Weird power steering problems - Page 2 - GM Forum - Buick, Cadillac, Chev, Olds, GMC & Pontiac chat


1992-1999 Series I L27 (1992-1994 SE,SLE, SSE) & Series II L36 (1995-1999 SE, SSE, SLE) and common problems for the Series I and II L67 (all supercharged models 92-99) Including Olds 88's, Olds LSS's and Buick Lesabres Please use General Chat for non-mechanical issues, and Performance and Brainstorming for improvements.

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Old 04-06-2008, 06:01 PM   #11
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Drove it on a couple more 50 mile trips on the same route. First time it didn't vibrate at all, second time it did. Less severely than the last time I felt it but it still vibrated. All the while I'm still feeling that same variation in assist when the power assist is operating.

Oh, and it still whines too. I'm half tempted to go get some of that lucas stop leak or whatever it is that I've heard about on here and see if that fixes the whine anyway.
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Old 04-07-2008, 10:39 AM   #12
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Well, took it on yet another 50 mile trip. This time as an experiment I turned the radio on so I couldn't hear the pump. Just to see if I was being paranoid about it. Either that or the pump worked great because I had no problems. Didn't even seem that "twitchy". Also on my trip to work this morning after my truck broke down it did well. Everything seems okay, so I'll keep it as is for now. I suppose the ultimate test will be on the long trip to Talledega. If it makes it there and back fine it has my seal of approval.
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Old 04-07-2008, 10:42 AM   #13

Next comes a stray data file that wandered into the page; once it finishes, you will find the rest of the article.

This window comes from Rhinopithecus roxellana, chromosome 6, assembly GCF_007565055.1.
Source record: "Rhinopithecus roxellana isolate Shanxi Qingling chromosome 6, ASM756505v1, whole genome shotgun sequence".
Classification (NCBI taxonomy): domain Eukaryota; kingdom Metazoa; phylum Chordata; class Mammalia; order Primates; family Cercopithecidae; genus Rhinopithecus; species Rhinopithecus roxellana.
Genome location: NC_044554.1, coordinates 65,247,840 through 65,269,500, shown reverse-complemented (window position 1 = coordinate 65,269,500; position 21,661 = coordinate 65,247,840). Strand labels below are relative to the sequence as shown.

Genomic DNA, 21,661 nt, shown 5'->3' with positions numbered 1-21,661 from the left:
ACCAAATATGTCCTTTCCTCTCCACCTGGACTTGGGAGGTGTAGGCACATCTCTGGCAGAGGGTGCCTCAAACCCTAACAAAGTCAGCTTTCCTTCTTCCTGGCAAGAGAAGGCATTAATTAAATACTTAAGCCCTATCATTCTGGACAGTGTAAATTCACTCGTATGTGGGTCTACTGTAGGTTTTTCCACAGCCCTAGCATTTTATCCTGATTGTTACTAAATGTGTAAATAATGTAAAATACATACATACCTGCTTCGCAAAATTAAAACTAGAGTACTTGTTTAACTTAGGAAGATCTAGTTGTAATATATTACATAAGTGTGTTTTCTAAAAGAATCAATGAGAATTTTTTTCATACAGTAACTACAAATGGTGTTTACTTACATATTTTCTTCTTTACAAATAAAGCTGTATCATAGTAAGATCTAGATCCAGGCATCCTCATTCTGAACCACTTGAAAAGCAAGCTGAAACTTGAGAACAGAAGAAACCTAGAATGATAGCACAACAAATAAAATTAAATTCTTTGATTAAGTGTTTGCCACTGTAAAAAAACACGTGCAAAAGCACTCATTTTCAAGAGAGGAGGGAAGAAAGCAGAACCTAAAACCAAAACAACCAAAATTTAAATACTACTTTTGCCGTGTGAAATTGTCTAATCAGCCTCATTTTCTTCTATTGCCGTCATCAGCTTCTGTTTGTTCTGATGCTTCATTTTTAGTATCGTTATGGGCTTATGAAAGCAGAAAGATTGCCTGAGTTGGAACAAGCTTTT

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Quote:
Originally Posted by LeSabreUltra
... I suppose the ultimate test will be on the long trip to Talledega. If it makes it there and back fine it has my seal of approval..
Good luck.
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Old 04-07-2008, 12:39 PM   #14
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Quote:
Originally Posted by LeSabreUltra
The one on the left side is new but the one on the right was still ok when I replaced it. Wished I'd gone ahead and done it too. How easy would that be to change with only a set of jackstands to assist me?
you'll want to change both end links. i had the exact same issue when i got my 96. i was told it'* easier to do it with ramps, so weight is on the front wheels. i did it on a hoist, and i had to have a friend hold my sway bar in place so i could get the end link bolt through it. altogether it took about 20-25 minutes, and the links were only $6.50 each. it wasn't that hard.
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Old 04-07-2008, 12:51 PM   #15
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Quote:
Originally Posted by bill buttermore
Quote:
Originally Posted by LeSabreUltra
... I suppose the ultimate test will be on the long trip to Talledega. If it makes it there and back fine it has my seal of approval..
Good luck.
Thanks Bill.

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Originally Posted by nicklikesmilk
you'll want to change both end links. i had the exact same issue when i got my 96. i was told it'* easier to do it with ramps, so weight is on the front wheels. i did it on a hoist, and i had to have a friend hold my sway bar in place so i could get the end link bolt through it. altogether it took about 20-25 minutes, and the links were only $6.50 each. it wasn't that hard.